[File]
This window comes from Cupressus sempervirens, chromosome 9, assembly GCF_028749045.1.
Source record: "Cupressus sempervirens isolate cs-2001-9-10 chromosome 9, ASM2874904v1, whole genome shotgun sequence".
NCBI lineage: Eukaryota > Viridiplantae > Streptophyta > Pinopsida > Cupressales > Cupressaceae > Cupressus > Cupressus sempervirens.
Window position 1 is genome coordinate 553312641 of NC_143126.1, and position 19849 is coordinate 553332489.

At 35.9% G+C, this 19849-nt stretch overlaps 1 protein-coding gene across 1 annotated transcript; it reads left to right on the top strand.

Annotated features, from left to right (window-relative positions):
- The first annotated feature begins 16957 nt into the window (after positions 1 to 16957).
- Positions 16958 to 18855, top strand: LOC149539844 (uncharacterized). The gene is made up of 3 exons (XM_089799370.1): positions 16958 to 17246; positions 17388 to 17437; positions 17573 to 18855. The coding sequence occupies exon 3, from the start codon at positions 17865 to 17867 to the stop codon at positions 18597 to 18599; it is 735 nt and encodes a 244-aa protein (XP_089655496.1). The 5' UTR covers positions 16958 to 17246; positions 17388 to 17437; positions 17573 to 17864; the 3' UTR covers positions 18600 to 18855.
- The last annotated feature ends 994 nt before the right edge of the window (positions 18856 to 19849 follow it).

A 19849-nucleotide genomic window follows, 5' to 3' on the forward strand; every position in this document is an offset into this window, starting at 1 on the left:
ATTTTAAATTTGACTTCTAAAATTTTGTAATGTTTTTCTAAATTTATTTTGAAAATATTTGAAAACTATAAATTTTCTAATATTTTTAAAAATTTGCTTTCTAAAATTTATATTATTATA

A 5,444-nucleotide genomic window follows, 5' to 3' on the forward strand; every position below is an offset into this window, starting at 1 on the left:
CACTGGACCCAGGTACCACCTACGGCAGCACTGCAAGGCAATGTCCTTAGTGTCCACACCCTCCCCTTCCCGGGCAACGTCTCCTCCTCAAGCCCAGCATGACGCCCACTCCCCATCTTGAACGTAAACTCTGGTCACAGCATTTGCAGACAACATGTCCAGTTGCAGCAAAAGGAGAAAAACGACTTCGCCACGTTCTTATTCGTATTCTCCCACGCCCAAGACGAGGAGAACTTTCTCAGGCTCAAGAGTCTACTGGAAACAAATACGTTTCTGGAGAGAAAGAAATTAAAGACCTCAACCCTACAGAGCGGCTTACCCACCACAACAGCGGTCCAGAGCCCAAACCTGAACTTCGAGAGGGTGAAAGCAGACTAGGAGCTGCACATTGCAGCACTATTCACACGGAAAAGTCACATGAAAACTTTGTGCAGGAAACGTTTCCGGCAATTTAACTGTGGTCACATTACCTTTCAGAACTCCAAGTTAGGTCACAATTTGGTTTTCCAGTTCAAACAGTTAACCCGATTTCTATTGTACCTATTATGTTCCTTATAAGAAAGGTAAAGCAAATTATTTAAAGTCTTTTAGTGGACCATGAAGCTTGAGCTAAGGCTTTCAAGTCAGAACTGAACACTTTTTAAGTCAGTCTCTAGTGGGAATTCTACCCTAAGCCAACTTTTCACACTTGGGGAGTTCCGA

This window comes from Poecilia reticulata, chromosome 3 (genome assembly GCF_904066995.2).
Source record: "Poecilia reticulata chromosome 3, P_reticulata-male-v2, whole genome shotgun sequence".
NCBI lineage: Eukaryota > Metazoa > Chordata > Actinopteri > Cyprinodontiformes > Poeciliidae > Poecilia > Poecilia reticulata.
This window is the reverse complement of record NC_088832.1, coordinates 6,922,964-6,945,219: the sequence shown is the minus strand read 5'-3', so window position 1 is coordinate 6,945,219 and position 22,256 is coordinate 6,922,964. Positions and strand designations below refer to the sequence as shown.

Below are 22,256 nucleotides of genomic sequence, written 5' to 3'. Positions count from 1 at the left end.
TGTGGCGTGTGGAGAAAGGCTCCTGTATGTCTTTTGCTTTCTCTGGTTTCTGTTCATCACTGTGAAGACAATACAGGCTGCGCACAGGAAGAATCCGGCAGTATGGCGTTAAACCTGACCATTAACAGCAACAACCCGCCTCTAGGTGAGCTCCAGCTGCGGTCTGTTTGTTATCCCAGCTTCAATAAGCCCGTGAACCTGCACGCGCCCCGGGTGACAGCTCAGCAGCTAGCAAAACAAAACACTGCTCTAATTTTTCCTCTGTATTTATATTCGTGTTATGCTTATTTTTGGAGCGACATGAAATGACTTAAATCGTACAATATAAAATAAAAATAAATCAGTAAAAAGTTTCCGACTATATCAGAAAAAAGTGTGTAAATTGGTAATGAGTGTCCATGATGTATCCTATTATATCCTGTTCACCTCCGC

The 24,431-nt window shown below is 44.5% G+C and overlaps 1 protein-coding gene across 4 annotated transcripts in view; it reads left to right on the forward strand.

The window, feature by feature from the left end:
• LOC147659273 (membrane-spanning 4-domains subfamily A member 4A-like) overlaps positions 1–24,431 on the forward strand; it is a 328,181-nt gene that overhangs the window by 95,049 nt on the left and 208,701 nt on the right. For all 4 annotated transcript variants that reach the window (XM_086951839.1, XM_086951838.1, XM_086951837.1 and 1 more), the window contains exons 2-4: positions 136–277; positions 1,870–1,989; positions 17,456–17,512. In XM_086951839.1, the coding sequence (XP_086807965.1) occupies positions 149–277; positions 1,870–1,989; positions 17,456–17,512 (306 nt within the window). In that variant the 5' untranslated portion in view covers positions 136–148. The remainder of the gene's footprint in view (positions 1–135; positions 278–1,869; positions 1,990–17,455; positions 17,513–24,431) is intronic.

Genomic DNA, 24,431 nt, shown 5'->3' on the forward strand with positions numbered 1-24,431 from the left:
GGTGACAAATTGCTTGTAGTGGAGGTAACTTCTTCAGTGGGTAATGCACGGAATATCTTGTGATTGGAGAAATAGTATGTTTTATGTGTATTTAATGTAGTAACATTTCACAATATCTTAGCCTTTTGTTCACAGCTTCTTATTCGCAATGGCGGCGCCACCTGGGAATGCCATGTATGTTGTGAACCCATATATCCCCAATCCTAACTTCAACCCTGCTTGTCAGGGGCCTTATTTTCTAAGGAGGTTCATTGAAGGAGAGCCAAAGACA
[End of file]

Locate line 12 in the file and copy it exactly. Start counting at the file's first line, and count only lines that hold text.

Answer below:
A 5,444-nucleotide genomic window follows, 5' to 3' on the forward strand; every position below is an offset into this window, starting at 1 on the left: